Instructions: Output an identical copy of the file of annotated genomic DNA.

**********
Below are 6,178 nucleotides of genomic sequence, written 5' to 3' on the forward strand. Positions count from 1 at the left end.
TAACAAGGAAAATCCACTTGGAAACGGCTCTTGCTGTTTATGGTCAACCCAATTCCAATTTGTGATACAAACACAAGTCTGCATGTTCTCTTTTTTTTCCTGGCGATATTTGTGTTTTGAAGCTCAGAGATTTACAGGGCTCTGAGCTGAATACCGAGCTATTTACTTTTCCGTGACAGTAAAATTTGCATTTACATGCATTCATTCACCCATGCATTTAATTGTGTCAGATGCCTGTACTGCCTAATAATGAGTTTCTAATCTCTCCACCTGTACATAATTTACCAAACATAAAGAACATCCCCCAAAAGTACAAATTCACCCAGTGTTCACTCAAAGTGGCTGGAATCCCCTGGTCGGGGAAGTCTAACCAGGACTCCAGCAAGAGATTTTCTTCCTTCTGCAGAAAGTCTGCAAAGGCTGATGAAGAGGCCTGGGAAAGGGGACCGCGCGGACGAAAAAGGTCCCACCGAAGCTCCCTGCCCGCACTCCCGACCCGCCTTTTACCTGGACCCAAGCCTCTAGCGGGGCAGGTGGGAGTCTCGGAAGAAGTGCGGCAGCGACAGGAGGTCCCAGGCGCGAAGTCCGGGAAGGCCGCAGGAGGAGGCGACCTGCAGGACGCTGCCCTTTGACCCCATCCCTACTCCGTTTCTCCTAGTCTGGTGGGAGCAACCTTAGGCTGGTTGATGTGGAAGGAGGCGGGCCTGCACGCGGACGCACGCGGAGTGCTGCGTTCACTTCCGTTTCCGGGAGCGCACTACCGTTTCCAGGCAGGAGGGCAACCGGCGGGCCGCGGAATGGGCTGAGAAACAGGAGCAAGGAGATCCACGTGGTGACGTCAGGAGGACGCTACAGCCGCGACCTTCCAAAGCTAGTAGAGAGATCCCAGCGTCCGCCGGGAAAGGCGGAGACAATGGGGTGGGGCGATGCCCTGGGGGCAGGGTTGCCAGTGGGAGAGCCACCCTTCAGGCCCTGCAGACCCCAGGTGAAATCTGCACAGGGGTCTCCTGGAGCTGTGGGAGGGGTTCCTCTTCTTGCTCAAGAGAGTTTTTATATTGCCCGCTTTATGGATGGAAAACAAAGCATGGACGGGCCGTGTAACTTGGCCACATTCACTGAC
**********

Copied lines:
Below are 6,178 nucleotides of genomic sequence, written 5' to 3' on the forward strand. Positions count from 1 at the left end.
TAACAAGGAAAATCCACTTGGAAACGGCTCTTGCTGTTTATGGTCAACCCAATTCCAATTTGTGATACAAACACAAGTCTGCATGTTCTCTTTTTTTTCCTGGCGATATTTGTGTTTTGAAGCTCAGAGATTTACAGGGCTCTGAGCTGAATACCGAGCTATTTACTTTTCCGTGACAGTAAAATTTGCATTTACATGCATTCATTCACCCATGCATTTAATTGTGTCAGATGCCTGTACTGCCTAATAATGAGTTTCTAATCTCTCCACCTGTACATAATTTACCAAACATAAAGAACATCCCCCAAAAGTACAAATTCACCCAGTGTTCACTCAAAGTGGCTGGAATCCCCTGGTCGGGGAAGTCTAACCAGGACTCCAGCAAGAGATTTTCTTCCTTCTGCAGAAAGTCTGCAAAGGCTGATGAAGAGGCCTGGGAAAGGGGACCGCGCGGACGAAAAAGGTCCCACCGAAGCTCCCTGCCCGCACTCCCGACCCGCCTTTTACCTGGACCCAAGCCTCTAGCGGGGCAGGTGGGAGTCTCGGAAGAAGTGCGGCAGCGACAGGAGGTCCCAGGCGCGAAGTCCGGGAAGGCCGCAGGAGGAGGCGACCTGCAGGACGCTGCCCTTTGACCCCATCCCTACTCCGTTTCTCCTAGTCTGGTGGGAGCAACCTTAGGCTGGTTGATGTGGAAGGAGGCGGGCCTGCACGCGGACGCACGCGGAGTGCTGCGTTCACTTCCGTTTCCGGGAGCGCACTACCGTTTCCAGGCAGGAGGGCAACCGGCGGGCCGCGGAATGGGCTGAGAAACAGGAGCAAGGAGATCCACGTGGTGACGTCAGGAGGACGCTACAGCCGCGACCTTCCAAAGCTAGTAGAGAGATCCCAGCGTCCGCCGGGAAAGGCGGAGACAATGGGGTGGGGCGATGCCCTGGGGGCAGGGTTGCCAGTGGGAGAGCCACCCTTCAGGCCCTGCAGACCCCAGGTGAAATCTGCACAGGGGTCTCCTGGAGCTGTGGGAGGGGTTCCTCTTCTTGCTCAAGAGAGTTTTTATATTGCCCGCTTTATGGATGGAAAACAAAGCATGGACGGGCCGTGTAACTTGGCCACATTCACTGAC